401(k) plans first became common employer-sponsored retirement plans in the late 1970s. Now, millions of workers invest money in these plans over the span of many years to benefit from the perks after vesting. Many employers offer 401(k) plans as a benefit to convince employees to join their company. If you’re wondering if a 401(k) is worth it, read on here for more information from the experts at Cash Factory USA.
What is a 401(k)?
A 401(k) is a type of savings account that allows employees to deposit a portion of your salary into long-term accounts that are used for investments. Most employers match your contributions up to a certain limit. The most important things to remember about this type of retirement plan include:
- It’s eligible for special tax benefits
- Your contribution is limited annually
- Your employer may or may not match your contributions
- The average employer contribution is 50% of employee contribution
- The money is generally invested in mutual funds
- You can’t withdraw the money early
- Withdrawing before age 59 ½ results in a tax penalty
- You pay income tax on these contributions when you withdraw the funds
Many people decide if a 401(k) is worth it depending on whether their employer matches part of their contribution.
As a defined contribution account, the available balance is decided by the initial contributions you make as well as the performance of the investments for which the money is used. Most of the time, the amount of money in a 401(k) is much higher than the amount you originally invested. Once you retire, all that money is entirely in your hands. There are cases where mutual funds are unsuccessful or the stock market takes a hit and your money is compromised. You could experience significant losses in these cases.
Roth 401(k) Variation
One 401(k) option is called a Roth 401(k). Not every employer offers this, but it is becoming increasingly popular. Many people think this 401(k) is worth it because you pay income tax immediately on the contributions. When you retire and start using the funds, you don’t need to pay any more taxes on them.
401(k) Contribution Limits
As of 2019, the most you can put into your 401(k) account per year is $19,000. If you’re over 50, you can add up to $6,000 more. The maximum both you and your employer can contribute together is $56,000 annually. Contribution limits are adjusted every year, so you’ll need to check regularly to ensure you’re putting in the right amount.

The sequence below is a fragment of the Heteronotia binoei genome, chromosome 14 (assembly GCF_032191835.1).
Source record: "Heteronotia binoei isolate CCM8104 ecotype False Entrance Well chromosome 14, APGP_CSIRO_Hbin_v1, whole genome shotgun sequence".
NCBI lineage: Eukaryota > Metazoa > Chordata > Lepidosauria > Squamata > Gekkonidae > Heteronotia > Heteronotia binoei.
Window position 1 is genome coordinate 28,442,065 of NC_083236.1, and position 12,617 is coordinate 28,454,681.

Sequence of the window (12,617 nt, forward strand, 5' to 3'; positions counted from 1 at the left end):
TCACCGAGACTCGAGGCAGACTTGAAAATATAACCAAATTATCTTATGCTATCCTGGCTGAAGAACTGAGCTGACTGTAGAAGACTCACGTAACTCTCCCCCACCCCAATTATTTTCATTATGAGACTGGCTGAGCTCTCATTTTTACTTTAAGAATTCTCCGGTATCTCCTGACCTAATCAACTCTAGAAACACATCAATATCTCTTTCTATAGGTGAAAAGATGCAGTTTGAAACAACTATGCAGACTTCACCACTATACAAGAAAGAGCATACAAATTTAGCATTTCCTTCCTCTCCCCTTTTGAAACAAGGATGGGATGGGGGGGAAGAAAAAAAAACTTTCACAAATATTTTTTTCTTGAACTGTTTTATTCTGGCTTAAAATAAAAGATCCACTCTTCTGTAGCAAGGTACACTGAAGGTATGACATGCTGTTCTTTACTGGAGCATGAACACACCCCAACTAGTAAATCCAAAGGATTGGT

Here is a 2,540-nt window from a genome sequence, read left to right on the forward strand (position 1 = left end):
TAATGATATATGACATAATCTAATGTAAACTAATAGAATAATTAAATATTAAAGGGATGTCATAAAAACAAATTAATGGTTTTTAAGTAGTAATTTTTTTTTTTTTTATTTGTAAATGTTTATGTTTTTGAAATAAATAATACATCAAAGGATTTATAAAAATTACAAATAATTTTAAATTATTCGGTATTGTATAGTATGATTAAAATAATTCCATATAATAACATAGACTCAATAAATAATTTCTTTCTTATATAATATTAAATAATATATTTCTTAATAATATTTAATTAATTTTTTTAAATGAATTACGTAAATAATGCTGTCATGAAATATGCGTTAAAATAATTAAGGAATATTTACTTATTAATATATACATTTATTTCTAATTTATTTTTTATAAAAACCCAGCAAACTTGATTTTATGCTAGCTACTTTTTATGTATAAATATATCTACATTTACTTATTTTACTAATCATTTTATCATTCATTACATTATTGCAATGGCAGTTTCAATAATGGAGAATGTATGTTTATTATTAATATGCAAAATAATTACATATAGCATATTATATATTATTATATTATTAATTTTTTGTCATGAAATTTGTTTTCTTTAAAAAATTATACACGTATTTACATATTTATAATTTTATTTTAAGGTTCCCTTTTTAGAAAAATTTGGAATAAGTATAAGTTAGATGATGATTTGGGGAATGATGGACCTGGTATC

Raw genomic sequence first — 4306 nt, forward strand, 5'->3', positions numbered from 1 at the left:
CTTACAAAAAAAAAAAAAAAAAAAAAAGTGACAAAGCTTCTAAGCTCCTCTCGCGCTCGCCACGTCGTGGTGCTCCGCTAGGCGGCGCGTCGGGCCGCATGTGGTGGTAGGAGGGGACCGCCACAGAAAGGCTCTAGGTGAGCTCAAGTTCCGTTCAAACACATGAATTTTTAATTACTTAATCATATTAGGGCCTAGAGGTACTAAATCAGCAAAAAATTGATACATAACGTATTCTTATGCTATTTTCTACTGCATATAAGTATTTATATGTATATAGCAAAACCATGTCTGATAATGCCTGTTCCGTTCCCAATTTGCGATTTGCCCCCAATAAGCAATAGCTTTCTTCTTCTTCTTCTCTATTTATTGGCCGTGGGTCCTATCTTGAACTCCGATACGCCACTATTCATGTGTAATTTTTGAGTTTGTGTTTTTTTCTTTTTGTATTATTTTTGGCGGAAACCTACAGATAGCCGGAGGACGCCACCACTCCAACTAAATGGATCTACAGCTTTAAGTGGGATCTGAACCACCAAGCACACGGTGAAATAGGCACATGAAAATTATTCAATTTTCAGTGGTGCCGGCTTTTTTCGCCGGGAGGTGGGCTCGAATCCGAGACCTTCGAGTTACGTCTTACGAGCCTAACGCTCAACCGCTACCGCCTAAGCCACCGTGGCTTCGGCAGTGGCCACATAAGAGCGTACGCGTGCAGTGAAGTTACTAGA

401(k) Investment Options
Part of what dictates if a 401(k) is worth it is the investment options offered by your employer. You’ll generally get a choice between a few different financial management advisory groups like Fidelity Investments or The Vanguard Group. You choose which funds you invest your money in. You’ll usually see a number of investment funds, but it’s not out of the ordinary for employers to include foreign funds, real estate funds, index funds, and more.
The most common way to receive your 401(k) funds without penalty is by waiting until they’re vested at age 59 ½. However, there are a number of triggering events that allow you to pull your funds earlier, including:
- Specific Financial Hardship
- Plan Termination
Once the money is withdrawn, regardless of circumstances, it is taxed as ordinary income.
Extended 401(k) Options
Many employees find that the initial investment opportunities their employers offered were very limiting. Once they retire, they may choose to transfer the account balance to a more traditional IRA. The money should go straight from your original account to the new account with no tax implications. If the money is sent to you first, you will owe full income taxes right away, which isn’t worth it for a 401(k) rollover.
Fees and Costs
While some 401(k) accounts are worth it, there are some that get hit with a number of management and legal fees. Some employees found that they owed 30% of their 401(k) portfolio in fees by the time they retired. Carefully review all the terms and conditions of the accounts offered by your employer before agreeing to open one.
Loans from Your Account
Some employers allow you to loan yourself money from your 401(k) account. You could loan yourself up to 50% of the vested amount. Your loan must be repaid within five years and the interest you pay yourself is comparable to the rates charged by other institutions.
While this is just a brief overview of 401(k) plans, Cash Factory USA offers a number of resources for more in-depth analysis and questions. If you’re looking for more details on whether or not a 401(k) is worth it for you, explore our other blog posts for more comprehensive details.